Tearing Down and Building Up: Envy and Success

The 11th principle in a series called 16 Principles of Happiness from the 16th President

The Great Emancipator, Abraham Lincoln, 16th President of the United States, was known for his wit and wisdom. We can learn from it as well.

To see the first 5 quotes in the series, click here: 16 Principles of Happiness from the 16th President. To see the second 5 quotes, click here: We’ve Seen Lincoln on the Penny; Now Let’s Hear Him on Happiness

Quote #11: “Let not him who is houseless pull down the house of another, but let him work diligently and build one for himself …”

Do you know people who pull down others to make themselves feel better about a dissatisfying life? Have you put others down as a way to prop yourself up? Have you personally ever been pulled down by someone trying to justify their disappointment with life, or jealous with your success?

The desire to destroy what others build has its roots in the soil of envy.

Envy undermines the joy of taking pleasure in others’ successes. It’s a difficult thing to be sitting cramped in your hut while feeling happy for your neighbor lounging in his mansion. But while the desire to pull others down when they start rising higher than you, is human and natural, it is nonetheless a vice that needs to be purged for happiness to be experienced in its highest form.

Envy is not only the act of comparison. It’s a selfish and greedy desire and therefore, an obstacle to living happy, at peace and content. It is the vice of wanting what your neighbor has, not as a goal of attaining the same thing or kinds of things, but as a resentful desire to take what’s his and own it instead of him. This is not the road to happiness.

As we purge ourselves of the twin obstacles to happiness of selfishness and pride, and ultimately of envy, we will be freer to sincerely feel joy for others’ accomplishments and successes even in the absence of our own. The false need to pull others down to feel better about ourselves will begin to disappear. And happiness will be experienced in greater abundance.

Success, after all, is not a zero-sum game.

One person’s success does not need to come at the expense of anothers’. It is zero-sum thinking that can lead to envy. “If they get theirs, I can’t have mine,” is the faulty thinking at its core.

As a matter of fact, success breeds success.

One person’s success makes her a more viable potential customer for my product. The people she hires – and pays – can then become my potential customers as well, making us both better off.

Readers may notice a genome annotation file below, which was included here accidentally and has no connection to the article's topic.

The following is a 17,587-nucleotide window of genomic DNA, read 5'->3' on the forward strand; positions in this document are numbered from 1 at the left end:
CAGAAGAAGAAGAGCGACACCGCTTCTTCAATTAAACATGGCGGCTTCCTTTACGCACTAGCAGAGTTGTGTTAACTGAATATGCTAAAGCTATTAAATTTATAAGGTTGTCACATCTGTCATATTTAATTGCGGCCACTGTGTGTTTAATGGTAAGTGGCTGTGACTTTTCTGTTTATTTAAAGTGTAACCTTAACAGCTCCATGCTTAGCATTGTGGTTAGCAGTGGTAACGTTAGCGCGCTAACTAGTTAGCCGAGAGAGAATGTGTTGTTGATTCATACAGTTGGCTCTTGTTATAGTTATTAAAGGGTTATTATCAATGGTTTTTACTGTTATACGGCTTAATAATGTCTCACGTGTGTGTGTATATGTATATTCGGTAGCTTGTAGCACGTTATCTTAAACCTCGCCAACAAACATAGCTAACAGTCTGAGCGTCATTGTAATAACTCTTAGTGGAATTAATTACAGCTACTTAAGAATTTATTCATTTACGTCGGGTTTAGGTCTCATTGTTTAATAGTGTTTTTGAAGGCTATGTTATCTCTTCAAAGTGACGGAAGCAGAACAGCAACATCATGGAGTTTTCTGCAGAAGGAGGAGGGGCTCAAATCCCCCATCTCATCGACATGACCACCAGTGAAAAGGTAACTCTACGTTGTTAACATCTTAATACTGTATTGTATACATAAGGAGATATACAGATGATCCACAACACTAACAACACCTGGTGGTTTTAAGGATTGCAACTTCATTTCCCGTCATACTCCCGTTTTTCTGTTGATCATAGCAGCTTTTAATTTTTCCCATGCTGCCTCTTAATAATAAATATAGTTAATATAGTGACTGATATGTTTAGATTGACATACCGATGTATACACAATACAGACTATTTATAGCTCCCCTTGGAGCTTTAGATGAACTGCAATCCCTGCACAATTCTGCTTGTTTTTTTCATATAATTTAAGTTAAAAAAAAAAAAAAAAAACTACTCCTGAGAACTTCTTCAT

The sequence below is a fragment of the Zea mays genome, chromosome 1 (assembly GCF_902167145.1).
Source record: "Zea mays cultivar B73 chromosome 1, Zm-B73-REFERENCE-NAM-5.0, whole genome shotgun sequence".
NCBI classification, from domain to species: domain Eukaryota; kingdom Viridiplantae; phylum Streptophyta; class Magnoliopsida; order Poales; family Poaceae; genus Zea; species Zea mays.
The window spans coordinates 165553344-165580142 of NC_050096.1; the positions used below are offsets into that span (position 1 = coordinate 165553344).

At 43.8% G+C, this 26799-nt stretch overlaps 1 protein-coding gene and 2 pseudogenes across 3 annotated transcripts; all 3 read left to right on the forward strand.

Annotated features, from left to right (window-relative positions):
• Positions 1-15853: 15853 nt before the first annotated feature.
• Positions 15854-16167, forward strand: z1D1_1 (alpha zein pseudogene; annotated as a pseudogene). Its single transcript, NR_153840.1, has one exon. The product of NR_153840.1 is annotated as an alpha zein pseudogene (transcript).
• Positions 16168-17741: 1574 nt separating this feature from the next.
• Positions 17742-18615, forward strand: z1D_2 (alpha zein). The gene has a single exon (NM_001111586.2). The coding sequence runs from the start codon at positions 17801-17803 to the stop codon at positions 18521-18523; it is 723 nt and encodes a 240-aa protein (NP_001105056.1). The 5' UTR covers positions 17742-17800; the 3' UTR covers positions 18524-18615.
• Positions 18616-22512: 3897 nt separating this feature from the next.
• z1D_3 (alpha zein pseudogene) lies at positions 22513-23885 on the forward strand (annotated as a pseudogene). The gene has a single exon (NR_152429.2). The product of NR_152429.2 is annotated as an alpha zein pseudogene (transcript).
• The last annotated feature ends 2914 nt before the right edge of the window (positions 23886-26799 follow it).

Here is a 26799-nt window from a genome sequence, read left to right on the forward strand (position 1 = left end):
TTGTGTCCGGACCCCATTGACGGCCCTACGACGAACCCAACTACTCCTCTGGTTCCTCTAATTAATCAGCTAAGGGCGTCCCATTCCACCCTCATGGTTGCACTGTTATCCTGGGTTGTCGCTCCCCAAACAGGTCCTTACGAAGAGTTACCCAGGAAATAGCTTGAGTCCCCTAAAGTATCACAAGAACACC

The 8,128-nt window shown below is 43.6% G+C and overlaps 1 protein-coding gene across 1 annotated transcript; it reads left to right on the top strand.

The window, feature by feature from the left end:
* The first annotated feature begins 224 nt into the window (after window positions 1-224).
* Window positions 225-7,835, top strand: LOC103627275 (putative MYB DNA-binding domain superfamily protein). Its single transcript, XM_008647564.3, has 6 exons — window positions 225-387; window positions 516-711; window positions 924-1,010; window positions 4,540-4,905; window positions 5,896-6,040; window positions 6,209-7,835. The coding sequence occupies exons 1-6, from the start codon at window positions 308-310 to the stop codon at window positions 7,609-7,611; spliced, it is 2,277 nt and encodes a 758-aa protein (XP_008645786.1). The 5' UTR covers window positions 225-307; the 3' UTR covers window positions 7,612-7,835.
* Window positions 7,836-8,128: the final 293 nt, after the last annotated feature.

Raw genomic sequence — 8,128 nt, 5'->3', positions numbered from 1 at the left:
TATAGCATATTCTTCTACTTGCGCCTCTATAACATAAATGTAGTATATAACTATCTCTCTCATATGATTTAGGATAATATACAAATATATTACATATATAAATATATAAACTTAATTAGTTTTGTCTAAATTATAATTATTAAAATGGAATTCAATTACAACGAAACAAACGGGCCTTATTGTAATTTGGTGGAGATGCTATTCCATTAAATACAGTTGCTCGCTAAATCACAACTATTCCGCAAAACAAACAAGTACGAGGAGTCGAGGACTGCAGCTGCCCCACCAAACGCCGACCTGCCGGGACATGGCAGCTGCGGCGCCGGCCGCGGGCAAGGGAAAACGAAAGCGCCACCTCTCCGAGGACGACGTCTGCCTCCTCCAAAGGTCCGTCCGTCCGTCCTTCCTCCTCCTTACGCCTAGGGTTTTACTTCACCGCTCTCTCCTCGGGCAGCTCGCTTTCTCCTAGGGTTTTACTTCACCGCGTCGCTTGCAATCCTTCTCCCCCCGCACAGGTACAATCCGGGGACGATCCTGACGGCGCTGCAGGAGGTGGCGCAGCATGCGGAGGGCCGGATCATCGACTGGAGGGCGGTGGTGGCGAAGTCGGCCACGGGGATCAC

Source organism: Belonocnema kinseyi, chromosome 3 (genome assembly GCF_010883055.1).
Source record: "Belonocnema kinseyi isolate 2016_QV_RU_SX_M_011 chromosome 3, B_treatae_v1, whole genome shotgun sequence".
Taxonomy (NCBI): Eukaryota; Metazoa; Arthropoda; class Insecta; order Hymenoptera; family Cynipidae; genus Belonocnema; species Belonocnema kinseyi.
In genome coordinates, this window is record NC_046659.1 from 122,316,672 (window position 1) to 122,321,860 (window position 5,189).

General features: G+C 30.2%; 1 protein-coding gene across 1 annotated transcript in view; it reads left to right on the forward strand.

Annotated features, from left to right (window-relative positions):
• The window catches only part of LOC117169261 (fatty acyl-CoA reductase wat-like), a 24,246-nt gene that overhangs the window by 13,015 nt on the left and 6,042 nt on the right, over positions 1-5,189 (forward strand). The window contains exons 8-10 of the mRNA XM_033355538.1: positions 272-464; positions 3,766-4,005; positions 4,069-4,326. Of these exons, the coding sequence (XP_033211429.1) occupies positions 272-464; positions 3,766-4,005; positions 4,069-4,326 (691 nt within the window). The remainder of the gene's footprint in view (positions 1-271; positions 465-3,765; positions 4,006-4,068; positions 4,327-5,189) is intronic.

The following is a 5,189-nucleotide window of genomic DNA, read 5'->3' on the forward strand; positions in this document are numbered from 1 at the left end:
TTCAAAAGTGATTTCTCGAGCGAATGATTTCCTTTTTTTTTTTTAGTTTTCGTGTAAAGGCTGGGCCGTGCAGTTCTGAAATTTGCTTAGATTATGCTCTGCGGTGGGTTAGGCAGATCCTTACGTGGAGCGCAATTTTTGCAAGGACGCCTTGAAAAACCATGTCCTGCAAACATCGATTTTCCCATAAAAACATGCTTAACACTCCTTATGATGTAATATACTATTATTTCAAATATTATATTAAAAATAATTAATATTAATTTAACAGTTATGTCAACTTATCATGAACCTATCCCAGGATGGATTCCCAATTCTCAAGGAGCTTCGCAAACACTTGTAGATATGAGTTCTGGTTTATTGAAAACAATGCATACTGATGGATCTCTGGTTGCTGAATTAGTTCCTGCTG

Besides, there are many ways to define success.

I, for example, chose to teach high school seniors economics and government. I knew at the time I was getting my degree in history that I was not going to be making the big bucks. I did it anyway. Why?

My pay is fine, but I know I’ll never make enough from teaching to ever be financially independent, or at least never a wealthy man.

Does that mean I’m not successful?

Again, it depends on how you define the term. You see, I’m a good husband and a good father. I’m a good teacher and a good person. I am not perfect at anything I do, but I am pretty good nonetheless.

Do I consider myself successful?

I have a wife who loves me (on my good days! J). My daughter is one of the best people I know. She is full of love and goodness and compassion and thoughtfulness. She is an amazing pianist with a performance scholarship at one of the country’s leading universities. She’s married to one of the other best people I know. They have a thriving and growing online business that connects would-be students to music teachers in their area. I have an amazing little 5 year old son who adores his daddy.

I have former students who still keep in contact with me and come to visit fairly regularly from as long as 5 and 6 years ago. I’m told I have made a difference in many of their lives. I have taught countless Sunday School lessons to who-knows-how-many youth, many of whom have struggled with the issues we grappled with in class.

Do I consider myself successful?

Heck yeah, I do!

“But let him work diligently and build one for himself”

Not tearing down others’ “houses” is only half the picture. The other half is to build and develop. It is to learn and discover and overcome and grow. It is to add pound to pound and inch to inch, here a little and there a little until we have built up our own “house,” be that what it may.

Then, envy fades to emulation. Jealousy fades to appreciation. Hate fades to inspiration and motivation to rise and climb and improve and become. To realize our potential, often lying dormant in so many of us, is the ultimate expression of love for self and love for humanity and love for the Divine.

So leave others’ houses intact. Look to see what they do to build what they have. Then go to work building something of your own creation. And enjoy the happiness that is associated, less with owning the thing you build, and more with the freedom and creativity and growth that is inherent in the act of building.


A life lived building and creating and erecting instead of destroying and undermining and criticizing is a life of greater purpose and meaning. It is a life that expands and fills and improves. It is a creative life that is filled with greater happiness. It is a life that cares more for others’ accomplishments than how I compare to their accomplishments. It is a more fulfilling life of satisfaction, inner peace and joy.

And it is a life I wouldn’t trade for anything!

How Do You Define Success?

Please share your thoughts in the comments. It would mean a lot to me in our ever-continuing reach for improvement, meaning, passion and a happy life.

Click on any of the posts in this series for further reading:

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